The only thing left to do is fall on my sword. Trust me, it would have been less painful than what happened as I tried to get my daughter her driver’s learning permit.
From the moment she was born, Casey was a responsible child; more cautious than her brother and even her mother in some cases. She takes after her father and for that I am grateful.
So now comes the time for her to get her driver’s learning permit. A few weeks back, I tried to call the Department of Motor Vehicles but of course, they didn’t pick up the phone. That resulted in us driving 45 minutes from our home to make the appointment for my baby to take the written test.
They gave us a whole lot of paper to fill out, sign and return the day of the test. Oh did I mention, they gave us the paper WELL IN ADVANCE of the test? Yeah. That.
When did I look at it?
2 PM, an hour before the test, which, as you know, was at a location 45 minutes from our house.
Now, against that backdrop, here’s what happened:
As you know, to get a driver’s license you need a number of pieces of identification. We had her passport but, as was spelled out in the several days old paper, she also needed an ORIGINAL social security card.
So at 2 PM, I went to the place where we kept those things and of course, predictably (you’re anticipating, right?), it was not there.
That set in motion a series of events that could only be compared to the floor of the New York Stock Exchange at 2:56 PM. Casey and I were running around like our hair was on fire, looking for her social security card. With each tick of the clock, I was certain a heart attack was looming.
Fast-forward to 2:37 PM; we jump in the car to head to the DMV (remember it’s 45 minutes away and her appointment was at 3PM). Did we have the social security card in our possession? No.
(I had two choices: I could call the DMV to reschedule the test but as I stated before, I hadn’t had much luck with anyone answering the phone. Or I could drive up there to reschedule, but was really hoping someone would let Casey take it anyway. Yes, I know what I was wishing for).
Rushing out (and trying to be a cautious driver since Casey’s now going to school on me), I got to the end of the driveway, well, lost it.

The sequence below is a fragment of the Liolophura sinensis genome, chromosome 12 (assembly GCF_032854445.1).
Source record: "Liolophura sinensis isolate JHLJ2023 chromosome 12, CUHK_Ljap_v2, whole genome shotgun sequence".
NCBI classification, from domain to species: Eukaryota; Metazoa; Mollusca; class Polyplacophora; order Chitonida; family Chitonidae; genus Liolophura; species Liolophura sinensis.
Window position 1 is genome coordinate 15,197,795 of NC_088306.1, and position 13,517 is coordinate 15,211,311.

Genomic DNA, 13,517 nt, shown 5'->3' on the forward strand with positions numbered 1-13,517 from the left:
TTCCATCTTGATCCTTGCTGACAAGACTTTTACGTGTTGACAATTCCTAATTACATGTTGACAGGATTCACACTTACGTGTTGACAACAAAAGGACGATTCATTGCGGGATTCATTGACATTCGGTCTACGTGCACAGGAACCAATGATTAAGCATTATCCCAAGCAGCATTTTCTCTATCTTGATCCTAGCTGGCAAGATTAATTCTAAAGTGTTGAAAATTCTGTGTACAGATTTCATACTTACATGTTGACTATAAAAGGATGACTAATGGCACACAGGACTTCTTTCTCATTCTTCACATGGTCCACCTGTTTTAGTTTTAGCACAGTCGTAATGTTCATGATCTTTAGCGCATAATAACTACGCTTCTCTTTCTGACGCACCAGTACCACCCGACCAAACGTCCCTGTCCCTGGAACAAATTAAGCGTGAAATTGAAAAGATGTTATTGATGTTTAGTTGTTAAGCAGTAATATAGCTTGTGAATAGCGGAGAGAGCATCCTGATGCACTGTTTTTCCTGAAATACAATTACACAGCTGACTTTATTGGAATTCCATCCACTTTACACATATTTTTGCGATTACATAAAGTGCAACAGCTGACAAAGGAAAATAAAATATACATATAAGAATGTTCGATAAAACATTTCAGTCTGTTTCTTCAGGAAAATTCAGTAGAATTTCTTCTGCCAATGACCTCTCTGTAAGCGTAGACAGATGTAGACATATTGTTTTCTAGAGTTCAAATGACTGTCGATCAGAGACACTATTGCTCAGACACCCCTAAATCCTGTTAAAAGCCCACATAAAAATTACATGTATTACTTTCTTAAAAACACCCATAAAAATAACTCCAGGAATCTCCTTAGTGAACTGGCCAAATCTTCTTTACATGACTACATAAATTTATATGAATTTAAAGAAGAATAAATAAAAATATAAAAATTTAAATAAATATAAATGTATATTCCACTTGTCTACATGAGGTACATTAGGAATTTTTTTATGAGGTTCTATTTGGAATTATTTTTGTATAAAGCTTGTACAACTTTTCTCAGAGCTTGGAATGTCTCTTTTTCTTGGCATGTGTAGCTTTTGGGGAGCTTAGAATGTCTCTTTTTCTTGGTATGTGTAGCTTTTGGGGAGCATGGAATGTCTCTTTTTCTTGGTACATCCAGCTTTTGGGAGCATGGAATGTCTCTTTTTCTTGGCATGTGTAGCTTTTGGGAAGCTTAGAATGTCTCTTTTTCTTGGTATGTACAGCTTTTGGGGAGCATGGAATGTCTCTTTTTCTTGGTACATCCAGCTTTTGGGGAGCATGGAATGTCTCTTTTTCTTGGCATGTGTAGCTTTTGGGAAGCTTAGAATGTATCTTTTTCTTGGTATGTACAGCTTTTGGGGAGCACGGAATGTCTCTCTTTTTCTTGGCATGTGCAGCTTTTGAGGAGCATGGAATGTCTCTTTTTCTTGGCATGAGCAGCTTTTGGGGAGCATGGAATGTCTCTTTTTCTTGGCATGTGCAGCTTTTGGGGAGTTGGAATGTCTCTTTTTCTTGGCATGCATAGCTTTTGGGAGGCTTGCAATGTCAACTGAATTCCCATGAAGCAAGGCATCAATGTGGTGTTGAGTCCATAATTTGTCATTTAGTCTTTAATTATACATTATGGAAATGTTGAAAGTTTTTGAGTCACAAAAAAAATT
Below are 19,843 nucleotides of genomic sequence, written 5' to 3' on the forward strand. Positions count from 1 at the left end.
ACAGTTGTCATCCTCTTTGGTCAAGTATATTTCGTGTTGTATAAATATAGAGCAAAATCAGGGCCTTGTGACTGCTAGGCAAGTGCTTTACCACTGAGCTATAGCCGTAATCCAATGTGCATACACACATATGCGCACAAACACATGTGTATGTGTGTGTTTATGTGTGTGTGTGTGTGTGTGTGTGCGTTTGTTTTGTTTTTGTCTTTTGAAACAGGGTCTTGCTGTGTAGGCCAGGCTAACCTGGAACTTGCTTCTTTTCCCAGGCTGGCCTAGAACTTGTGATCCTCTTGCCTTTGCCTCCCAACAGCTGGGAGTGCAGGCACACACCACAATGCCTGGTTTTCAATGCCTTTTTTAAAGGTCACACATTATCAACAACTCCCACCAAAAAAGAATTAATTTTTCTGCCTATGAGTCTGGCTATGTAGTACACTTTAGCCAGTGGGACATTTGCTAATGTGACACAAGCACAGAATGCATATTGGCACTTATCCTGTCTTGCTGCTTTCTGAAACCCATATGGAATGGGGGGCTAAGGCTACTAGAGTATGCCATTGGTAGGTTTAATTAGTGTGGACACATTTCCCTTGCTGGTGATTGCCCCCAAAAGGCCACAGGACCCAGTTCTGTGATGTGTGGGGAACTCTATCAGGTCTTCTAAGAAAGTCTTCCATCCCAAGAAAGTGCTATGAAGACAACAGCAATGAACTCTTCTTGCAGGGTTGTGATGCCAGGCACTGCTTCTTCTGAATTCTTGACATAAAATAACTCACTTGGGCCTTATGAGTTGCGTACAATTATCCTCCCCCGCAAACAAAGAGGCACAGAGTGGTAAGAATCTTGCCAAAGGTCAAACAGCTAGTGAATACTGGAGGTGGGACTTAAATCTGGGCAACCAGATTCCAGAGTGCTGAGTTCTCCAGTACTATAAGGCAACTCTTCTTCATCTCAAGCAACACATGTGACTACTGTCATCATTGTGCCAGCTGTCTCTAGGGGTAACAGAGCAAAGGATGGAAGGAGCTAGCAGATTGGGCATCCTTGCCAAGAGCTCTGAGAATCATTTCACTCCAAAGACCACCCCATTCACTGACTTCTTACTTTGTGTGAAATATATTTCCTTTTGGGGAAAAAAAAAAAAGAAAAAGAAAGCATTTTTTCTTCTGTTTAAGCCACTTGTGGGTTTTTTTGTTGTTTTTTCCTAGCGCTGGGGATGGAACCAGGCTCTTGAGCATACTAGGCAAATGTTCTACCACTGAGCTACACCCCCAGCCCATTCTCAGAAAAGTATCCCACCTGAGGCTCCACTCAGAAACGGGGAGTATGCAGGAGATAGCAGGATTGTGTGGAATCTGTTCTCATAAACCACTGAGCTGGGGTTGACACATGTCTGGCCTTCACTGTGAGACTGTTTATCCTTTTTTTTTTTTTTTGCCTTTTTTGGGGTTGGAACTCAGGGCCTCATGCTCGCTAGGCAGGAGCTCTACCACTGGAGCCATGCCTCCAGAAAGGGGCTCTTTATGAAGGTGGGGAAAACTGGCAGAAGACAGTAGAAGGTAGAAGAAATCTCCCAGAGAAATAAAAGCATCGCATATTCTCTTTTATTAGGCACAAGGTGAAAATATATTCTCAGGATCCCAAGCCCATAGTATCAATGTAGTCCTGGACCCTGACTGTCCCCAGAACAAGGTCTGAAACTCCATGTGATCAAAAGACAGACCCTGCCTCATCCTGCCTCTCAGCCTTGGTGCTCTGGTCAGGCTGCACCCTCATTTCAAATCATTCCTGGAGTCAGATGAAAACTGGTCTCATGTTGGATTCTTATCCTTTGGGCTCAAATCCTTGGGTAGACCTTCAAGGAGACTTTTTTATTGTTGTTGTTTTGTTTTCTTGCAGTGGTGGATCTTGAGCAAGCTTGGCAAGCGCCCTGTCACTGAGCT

In front of my 16-year-old, uber-responsible kid, I broke down and cried like a kid denied candy at her own birthday party.
You see, the last couple of years, I haven’t felt like a great parent. I’m trying to build a brand, and it’s been a slow, arduous process. The number of things falling off my already-full plate are astonishing; most of the time I don’t care so much. But this one really hurt.
Casey comforted me (she comforted ME!) as the tears flowed and I mumbled something about being a sucky parent and that, for her own safety, she should find someone else to usher her into adulthood; you know, someone more, well, competent.
I know I was over-reacting (Casey told me so) but this incident hit right at the heart of my parenting insecurity; that thought I’m handling it all , I’m not doing it all particularly well.
In the end, we decided to make an appointment for next week, which is what we did, with the nice DMV employee taking pity on me (I’m sure the blood-shot eyes and tear-stained face, helped).
Casey was great through the whole ordeal, my every pathetic apology met with her, “That’s okay mom.”
But here’s the thing; I don’t want it to be okay, I mean at least not that way. I don’t want my chaotic life and work to bleed over into her life as a normal teen.
As much as I would like to wrap up this tale of woe with a nice bow, it doesn’t work like that. I feel like I disappointed my kid.. and myself.
The only comfort I take is that, if anything, I’ve taught her to roll with the punches.
I would just to offer a whole lot less of them.